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Los Angeles

By Hanan Greenwood

(JNS / Israel Hayom) The riots over the killing of George Floyd have turned Eyal Dahan’s Los Angeles neighborhood into “a war zone”—and according to Dahan, some “Palestinians” are taking advantage of the chaos to wreck synagogues.


A number of Los Angeles synagogues have been vandalized or even destroyed during the riots, including one in Beverly Hills. According to Dahan, an Israeli living in Los Angeles, the buildings were not targeted by any of the protesters demonstrating against Floyd’s death, but rather by Palestinians who “exploited the opportunity.”

“I saw a PLO flag and them shouting to ‘free Palestine.’ I don’t think it was black protesters who did this damage,” he said.

Dahan, a clothing supplier who has lived in the United States for 41 years, told Israel Hayom the chaos is “immense.”

“The army [National Guard] is in the streets. Businesses have been burned and torn apart. [Rioters] tore down pharmacies, stole all the medicine. All the electronics stores have been destroyed. It started bad, and because the police didn’t pressure them, it got worse,” he said.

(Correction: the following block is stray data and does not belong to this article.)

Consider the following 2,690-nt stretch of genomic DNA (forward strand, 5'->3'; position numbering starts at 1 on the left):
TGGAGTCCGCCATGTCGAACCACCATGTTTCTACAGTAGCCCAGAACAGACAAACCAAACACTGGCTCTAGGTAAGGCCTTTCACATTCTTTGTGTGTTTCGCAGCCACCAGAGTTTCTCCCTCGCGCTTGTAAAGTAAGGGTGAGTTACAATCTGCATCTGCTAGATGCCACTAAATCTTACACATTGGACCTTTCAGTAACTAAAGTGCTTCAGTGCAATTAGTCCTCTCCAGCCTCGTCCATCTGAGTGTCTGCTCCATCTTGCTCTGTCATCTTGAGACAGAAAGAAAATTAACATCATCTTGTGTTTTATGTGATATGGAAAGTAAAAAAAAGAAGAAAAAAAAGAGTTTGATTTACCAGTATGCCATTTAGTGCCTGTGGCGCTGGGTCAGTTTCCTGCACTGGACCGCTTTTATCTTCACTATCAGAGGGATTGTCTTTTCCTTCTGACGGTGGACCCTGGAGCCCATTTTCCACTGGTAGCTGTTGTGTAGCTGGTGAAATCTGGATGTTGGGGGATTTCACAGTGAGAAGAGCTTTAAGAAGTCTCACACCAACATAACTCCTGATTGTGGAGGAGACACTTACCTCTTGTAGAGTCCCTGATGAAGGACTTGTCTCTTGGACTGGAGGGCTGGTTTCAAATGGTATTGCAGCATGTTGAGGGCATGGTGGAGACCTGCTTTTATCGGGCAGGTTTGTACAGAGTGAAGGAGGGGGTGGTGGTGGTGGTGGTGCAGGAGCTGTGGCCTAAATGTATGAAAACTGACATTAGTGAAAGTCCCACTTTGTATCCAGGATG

According to Dahan, the businesses that haven’t yet managed to get back on their feet from the coronavirus crisis are crashing.

“It was terror on Saturday and Sunday, the entire city was engulfed. Yesterday [Monday] there was some quiet, but that night the break-ins and looting started again. … Right now, 90 percent of the demonstrators are peaceful, but the 10 percent who come after them have been looting and causing huge damage,” he said.

The National Guard deployment, he added, has been only partially effective.

“They brought in the [National Guard] and they started to patrol the big shopping malls, but the small stores, which are barely hanging on, caught it. The [National Guard] can’t arrest civilians, they can only protect certain places,” he said.

While speaking with Israel Hayom, Dahan reported a new wave of rioting and looting: “Now the looting has started again. After eight or nine at night, they start their mess.”

Dahan, who was in Los Angeles during the Rodney King riots in 1992, said that “this time, it’s completely different. I didn’t think it would happen again, I thought that the police learned a lesson about how to handle it, but it was the rioters who learned. Social media helped them form groups, split people—like platoons in a war. It’s completely organized.”

This article first appeared in Israel Hayom.

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